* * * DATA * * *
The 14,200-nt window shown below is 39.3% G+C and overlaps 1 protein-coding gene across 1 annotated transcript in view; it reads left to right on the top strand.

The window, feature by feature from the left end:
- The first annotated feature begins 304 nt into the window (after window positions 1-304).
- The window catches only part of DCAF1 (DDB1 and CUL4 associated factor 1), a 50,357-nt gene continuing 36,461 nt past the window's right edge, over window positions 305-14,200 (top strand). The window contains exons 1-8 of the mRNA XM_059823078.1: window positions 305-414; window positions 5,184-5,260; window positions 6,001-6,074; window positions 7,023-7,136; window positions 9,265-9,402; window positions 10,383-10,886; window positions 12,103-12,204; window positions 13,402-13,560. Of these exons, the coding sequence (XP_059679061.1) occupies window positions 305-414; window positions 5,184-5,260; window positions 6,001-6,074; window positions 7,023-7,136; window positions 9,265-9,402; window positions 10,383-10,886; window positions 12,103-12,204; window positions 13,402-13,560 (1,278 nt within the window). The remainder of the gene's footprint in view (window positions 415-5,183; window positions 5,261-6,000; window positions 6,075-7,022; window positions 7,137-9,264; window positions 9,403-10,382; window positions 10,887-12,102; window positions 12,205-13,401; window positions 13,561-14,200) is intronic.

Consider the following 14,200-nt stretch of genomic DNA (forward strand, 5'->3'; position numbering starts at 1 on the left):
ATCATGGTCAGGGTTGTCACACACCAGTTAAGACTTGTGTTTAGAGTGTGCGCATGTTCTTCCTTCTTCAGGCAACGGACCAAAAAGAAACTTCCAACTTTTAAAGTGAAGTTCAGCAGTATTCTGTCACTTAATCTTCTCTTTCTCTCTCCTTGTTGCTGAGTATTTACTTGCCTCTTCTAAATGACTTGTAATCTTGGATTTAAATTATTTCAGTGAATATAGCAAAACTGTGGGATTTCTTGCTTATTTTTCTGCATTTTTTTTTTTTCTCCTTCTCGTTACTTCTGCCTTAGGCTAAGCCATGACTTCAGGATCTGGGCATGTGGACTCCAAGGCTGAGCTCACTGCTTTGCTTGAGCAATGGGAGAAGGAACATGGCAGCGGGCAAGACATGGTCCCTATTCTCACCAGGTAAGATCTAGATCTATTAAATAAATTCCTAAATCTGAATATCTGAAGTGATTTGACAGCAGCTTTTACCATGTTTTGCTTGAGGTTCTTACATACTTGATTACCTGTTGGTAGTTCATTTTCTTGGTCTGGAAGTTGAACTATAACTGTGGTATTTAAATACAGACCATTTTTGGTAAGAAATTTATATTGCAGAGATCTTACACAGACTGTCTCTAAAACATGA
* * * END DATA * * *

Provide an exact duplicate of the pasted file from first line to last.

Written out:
The 14,200-nt window shown below is 39.3% G+C and overlaps 1 protein-coding gene across 1 annotated transcript in view; it reads left to right on the top strand.

The window, feature by feature from the left end:
- The first annotated feature begins 304 nt into the window (after window positions 1-304).
- The window catches only part of DCAF1 (DDB1 and CUL4 associated factor 1), a 50,357-nt gene continuing 36,461 nt past the window's right edge, over window positions 305-14,200 (top strand). The window contains exons 1-8 of the mRNA XM_059823078.1: window positions 305-414; window positions 5,184-5,260; window positions 6,001-6,074; window positions 7,023-7,136; window positions 9,265-9,402; window positions 10,383-10,886; window positions 12,103-12,204; window positions 13,402-13,560. Of these exons, the coding sequence (XP_059679061.1) occupies window positions 305-414; window positions 5,184-5,260; window positions 6,001-6,074; window positions 7,023-7,136; window positions 9,265-9,402; window positions 10,383-10,886; window positions 12,103-12,204; window positions 13,402-13,560 (1,278 nt within the window). The remainder of the gene's footprint in view (window positions 415-5,183; window positions 5,261-6,000; window positions 6,075-7,022; window positions 7,137-9,264; window positions 9,403-10,382; window positions 10,887-12,102; window positions 12,205-13,401; window positions 13,561-14,200) is intronic.

Consider the following 14,200-nt stretch of genomic DNA (forward strand, 5'->3'; position numbering starts at 1 on the left):
ATCATGGTCAGGGTTGTCACACACCAGTTAAGACTTGTGTTTAGAGTGTGCGCATGTTCTTCCTTCTTCAGGCAACGGACCAAAAAGAAACTTCCAACTTTTAAAGTGAAGTTCAGCAGTATTCTGTCACTTAATCTTCTCTTTCTCTCTCCTTGTTGCTGAGTATTTACTTGCCTCTTCTAAATGACTTGTAATCTTGGATTTAAATTATTTCAGTGAATATAGCAAAACTGTGGGATTTCTTGCTTATTTTTCTGCATTTTTTTTTTTTCTCCTTCTCGTTACTTCTGCCTTAGGCTAAGCCATGACTTCAGGATCTGGGCATGTGGACTCCAAGGCTGAGCTCACTGCTTTGCTTGAGCAATGGGAGAAGGAACATGGCAGCGGGCAAGACATGGTCCCTATTCTCACCAGGTAAGATCTAGATCTATTAAATAAATTCCTAAATCTGAATATCTGAAGTGATTTGACAGCAGCTTTTACCATGTTTTGCTTGAGGTTCTTACATACTTGATTACCTGTTGGTAGTTCATTTTCTTGGTCTGGAAGTTGAACTATAACTGTGGTATTTAAATACAGACCATTTTTGGTAAGAAATTTATATTGCAGAGATCTTACACAGACTGTCTCTAAAACATGA